“It is not the healthy who need a doctor, but the sick. But go and learn what this means: ‘I desire mercy, not sacrifice.’ For I have not come to call the righteous, but sinners” (Matthew 9:12-13)
I couldn’t move past this verse today. It is sweet like honey and intensely satisfying to the hungry heart. Jesus was eating with “many tax collectors and sinners,” and a group of Pharisees came to interrogate him about it.
Knowing that Jesus is God in flesh, covered in the Holy Spirit at all times, I’m sure the Pharisees always felt His righteousness when they were around him. They felt the difference between their spirits and His. They were, no doubt, acutely aware of their righteousness being as filthy rags, but instead of humbling them, it hardened them. They found Jesus sitting around a bunch of sinful people and their first thoughts were to condemn him, because finally, they had a reason to point the finger and say “aha!”
“Do you know these people?”
I imagine their sneers.
“Do you know what they’ve done and the way they do others?”
“Are you gonna hang out with this trash?”
I love how Jesus talks about the men and women around him. He doesn’t speak of them as if they are lesser or unworthy. He calls them “sick.” He acknowledged their brokenness. Their desperate need of healing and cleansing. A doctor would take them in and clean their wounds, bind up their brokenness and tenderly nurse them back to health. Then, insist they come back for treatment as often as they need it.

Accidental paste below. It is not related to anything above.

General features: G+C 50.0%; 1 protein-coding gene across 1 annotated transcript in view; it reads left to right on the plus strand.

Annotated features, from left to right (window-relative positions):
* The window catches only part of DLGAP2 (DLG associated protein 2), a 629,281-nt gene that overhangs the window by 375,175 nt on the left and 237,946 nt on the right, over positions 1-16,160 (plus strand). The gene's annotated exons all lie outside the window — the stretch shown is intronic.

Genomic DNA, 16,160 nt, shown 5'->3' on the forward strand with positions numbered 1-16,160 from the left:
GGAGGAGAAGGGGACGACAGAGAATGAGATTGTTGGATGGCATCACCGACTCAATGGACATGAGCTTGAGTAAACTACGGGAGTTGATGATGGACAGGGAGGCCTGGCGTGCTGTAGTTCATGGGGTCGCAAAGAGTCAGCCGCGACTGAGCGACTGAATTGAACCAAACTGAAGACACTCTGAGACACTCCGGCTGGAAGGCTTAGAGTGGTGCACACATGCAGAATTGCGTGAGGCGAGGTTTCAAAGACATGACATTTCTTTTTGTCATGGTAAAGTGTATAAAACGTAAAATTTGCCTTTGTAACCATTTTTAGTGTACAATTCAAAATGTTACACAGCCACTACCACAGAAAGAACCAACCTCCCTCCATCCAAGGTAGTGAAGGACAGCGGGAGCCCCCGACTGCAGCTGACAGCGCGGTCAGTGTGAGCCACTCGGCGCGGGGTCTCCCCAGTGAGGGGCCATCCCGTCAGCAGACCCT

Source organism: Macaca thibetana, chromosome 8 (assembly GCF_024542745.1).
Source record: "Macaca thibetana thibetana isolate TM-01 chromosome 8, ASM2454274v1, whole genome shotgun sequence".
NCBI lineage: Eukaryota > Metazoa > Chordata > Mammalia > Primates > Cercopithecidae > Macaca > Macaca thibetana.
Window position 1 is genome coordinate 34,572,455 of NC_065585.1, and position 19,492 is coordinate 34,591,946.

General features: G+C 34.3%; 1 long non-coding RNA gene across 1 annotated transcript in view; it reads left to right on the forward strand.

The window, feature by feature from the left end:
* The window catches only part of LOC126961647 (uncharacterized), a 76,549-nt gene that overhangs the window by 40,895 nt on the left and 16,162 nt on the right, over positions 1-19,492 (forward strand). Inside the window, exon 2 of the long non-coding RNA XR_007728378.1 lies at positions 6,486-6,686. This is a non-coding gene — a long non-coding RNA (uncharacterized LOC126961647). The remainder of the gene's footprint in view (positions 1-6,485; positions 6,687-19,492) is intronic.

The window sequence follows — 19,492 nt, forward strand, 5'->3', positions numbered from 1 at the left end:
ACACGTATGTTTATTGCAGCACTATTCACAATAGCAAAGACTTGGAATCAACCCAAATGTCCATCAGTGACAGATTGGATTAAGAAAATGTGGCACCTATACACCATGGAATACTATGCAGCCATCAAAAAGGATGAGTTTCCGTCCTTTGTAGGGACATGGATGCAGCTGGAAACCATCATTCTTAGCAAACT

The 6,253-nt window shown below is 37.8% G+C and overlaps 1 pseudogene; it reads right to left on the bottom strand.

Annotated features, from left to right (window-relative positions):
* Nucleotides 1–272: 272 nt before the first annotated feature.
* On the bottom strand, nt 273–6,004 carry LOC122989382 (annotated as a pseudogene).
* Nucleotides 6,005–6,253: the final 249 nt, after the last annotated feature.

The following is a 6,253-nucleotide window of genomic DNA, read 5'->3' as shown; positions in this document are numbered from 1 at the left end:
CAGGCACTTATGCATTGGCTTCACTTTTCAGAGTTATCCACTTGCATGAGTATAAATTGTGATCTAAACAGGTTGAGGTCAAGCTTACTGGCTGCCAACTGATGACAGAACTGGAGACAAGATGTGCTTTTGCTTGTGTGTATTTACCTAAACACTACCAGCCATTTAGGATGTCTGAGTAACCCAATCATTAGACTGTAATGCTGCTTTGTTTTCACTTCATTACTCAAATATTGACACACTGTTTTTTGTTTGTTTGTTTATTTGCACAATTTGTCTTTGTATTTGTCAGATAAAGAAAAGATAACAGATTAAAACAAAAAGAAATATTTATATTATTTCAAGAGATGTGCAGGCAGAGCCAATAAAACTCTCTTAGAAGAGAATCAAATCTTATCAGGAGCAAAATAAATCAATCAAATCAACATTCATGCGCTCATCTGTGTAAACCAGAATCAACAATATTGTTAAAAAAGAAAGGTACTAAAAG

Before this meal, he had walked past Matthew’s tax booth, looked over at him and said, “Come, follow me.” No one in their right mind would have talked to Matthew! He was a liar and cheat. He was, with permission from the oppressive Roman regime, robbing his flesh and blood for the sake of personal gain. But to Jesus, he was someone more than that. He was the man who would later write the first Gospel. He was a man who would, later that same night, invite a bunch of sinners into his house to hang out with God in the flesh. He was a gateway to the saving power of Christ in the lives of so many people who most likely weren’t welcome in the church, the market or anywhere else in town. Jesus called him out of his sin (literally, in the act!) and then used him immediately to call more to himself.
The Pharisees represent the church. It’s evident in reading through the gospels that they were self-righteous and indignant that Christ would rather hang out with people who were fleshly and in need than those who sacrificed every worldly comfort to be counted worthy in God’s eyes. Sacrifice, though. Let me pause there: I don’t think God is displeased with such offerings. I just think that when our sacrifice makes His mercy in the lives of others a point of contention between us and Him, we must understand that God would smile more upon our mercy to our fellow man than on our staunch sacrifice that often makes us feel self-made in His eyes.
Finally, I think it’s important to consider what the last part of this selection says: “I have not come to call the righteous, but sinners.” If we are honest with ourselves, we can humbly admit that He came to call us. We are sinners. In those moments when I feel righteous, I thank God that “… those who walk in pride he is able to humble” (Daniel 4:37). Jesus didn’t come to call the righteous to himself because they could never hear him anyway, over the sound of patting themselves on the back. C.H. Spurgeon once said, “While others are congratulating themselves, I have to sit humbly at the foot of the cross and marvel that I’m saved at all.” This is the attitude of those Christ has come to call, and those He will undoubtedly reach. Such people are aware of themselves. They know they are not enough on their own. But they also know that God makes them enough through the sacrificial blood of Jesus.
Thank you Lord, for saving such a wretch as I.